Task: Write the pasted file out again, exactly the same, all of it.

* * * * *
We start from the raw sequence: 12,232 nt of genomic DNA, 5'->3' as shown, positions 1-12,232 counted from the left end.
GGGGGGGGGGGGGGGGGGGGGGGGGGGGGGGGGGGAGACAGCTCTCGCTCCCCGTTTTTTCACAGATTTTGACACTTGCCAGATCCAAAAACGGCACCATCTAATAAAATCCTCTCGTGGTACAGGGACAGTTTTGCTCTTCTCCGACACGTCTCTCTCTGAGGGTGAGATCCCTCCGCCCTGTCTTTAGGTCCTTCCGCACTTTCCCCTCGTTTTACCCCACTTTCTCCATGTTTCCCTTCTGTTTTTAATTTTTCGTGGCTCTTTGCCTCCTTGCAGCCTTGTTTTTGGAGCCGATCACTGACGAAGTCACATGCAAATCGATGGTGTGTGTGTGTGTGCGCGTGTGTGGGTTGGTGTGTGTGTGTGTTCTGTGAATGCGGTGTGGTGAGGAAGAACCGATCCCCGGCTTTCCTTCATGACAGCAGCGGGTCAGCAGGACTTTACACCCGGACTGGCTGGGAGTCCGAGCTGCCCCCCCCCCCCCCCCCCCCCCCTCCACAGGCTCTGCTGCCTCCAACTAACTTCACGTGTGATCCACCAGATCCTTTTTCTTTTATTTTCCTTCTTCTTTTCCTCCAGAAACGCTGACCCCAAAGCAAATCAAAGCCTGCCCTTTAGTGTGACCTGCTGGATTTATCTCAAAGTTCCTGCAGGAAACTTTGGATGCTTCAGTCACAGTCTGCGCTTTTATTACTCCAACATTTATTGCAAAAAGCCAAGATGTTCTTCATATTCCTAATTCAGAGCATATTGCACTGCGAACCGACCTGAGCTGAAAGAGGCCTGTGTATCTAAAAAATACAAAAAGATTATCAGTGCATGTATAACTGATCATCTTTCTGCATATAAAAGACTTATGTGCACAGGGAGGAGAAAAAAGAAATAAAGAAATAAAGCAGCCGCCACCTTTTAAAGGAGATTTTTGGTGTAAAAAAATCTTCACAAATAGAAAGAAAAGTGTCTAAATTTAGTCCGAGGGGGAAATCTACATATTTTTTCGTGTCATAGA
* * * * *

We start from the raw sequence: 12,232 nt of genomic DNA, 5'->3' as shown, positions 1-12,232 counted from the left end.
GGGGGGGGGGGGGGGGGGGGGGGGGGGGGGGGGGGAGACAGCTCTCGCTCCCCGTTTTTTCACAGATTTTGACACTTGCCAGATCCAAAAACGGCACCATCTAATAAAATCCTCTCGTGGTACAGGGACAGTTTTGCTCTTCTCCGACACGTCTCTCTCTGAGGGTGAGATCCCTCCGCCCTGTCTTTAGGTCCTTCCGCACTTTCCCCTCGTTTTACCCCACTTTCTCCATGTTTCCCTTCTGTTTTTAATTTTTCGTGGCTCTTTGCCTCCTTGCAGCCTTGTTTTTGGAGCCGATCACTGACGAAGTCACATGCAAATCGATGGTGTGTGTGTGTGTGCGCGTGTGTGGGTTGGTGTGTGTGTGTGTTCTGTGAATGCGGTGTGGTGAGGAAGAACCGATCCCCGGCTTTCCTTCATGACAGCAGCGGGTCAGCAGGACTTTACACCCGGACTGGCTGGGAGTCCGAGCTGCCCCCCCCCCCCCCCCCCCCCCCTCCACAGGCTCTGCTGCCTCCAACTAACTTCACGTGTGATCCACCAGATCCTTTTTCTTTTATTTTCCTTCTTCTTTTCCTCCAGAAACGCTGACCCCAAAGCAAATCAAAGCCTGCCCTTTAGTGTGACCTGCTGGATTTATCTCAAAGTTCCTGCAGGAAACTTTGGATGCTTCAGTCACAGTCTGCGCTTTTATTACTCCAACATTTATTGCAAAAAGCCAAGATGTTCTTCATATTCCTAATTCAGAGCATATTGCACTGCGAACCGACCTGAGCTGAAAGAGGCCTGTGTATCTAAAAAATACAAAAAGATTATCAGTGCATGTATAACTGATCATCTTTCTGCATATAAAAGACTTATGTGCACAGGGAGGAGAAAAAAGAAATAAAGAAATAAAGCAGCCGCCACCTTTTAAAGGAGATTTTTGGTGTAAAAAAATCTTCACAAATAGAAAGAAAAGTGTCTAAATTTAGTCCGAGGGGGAAATCTACATATTTTTTCGTGTCATAGA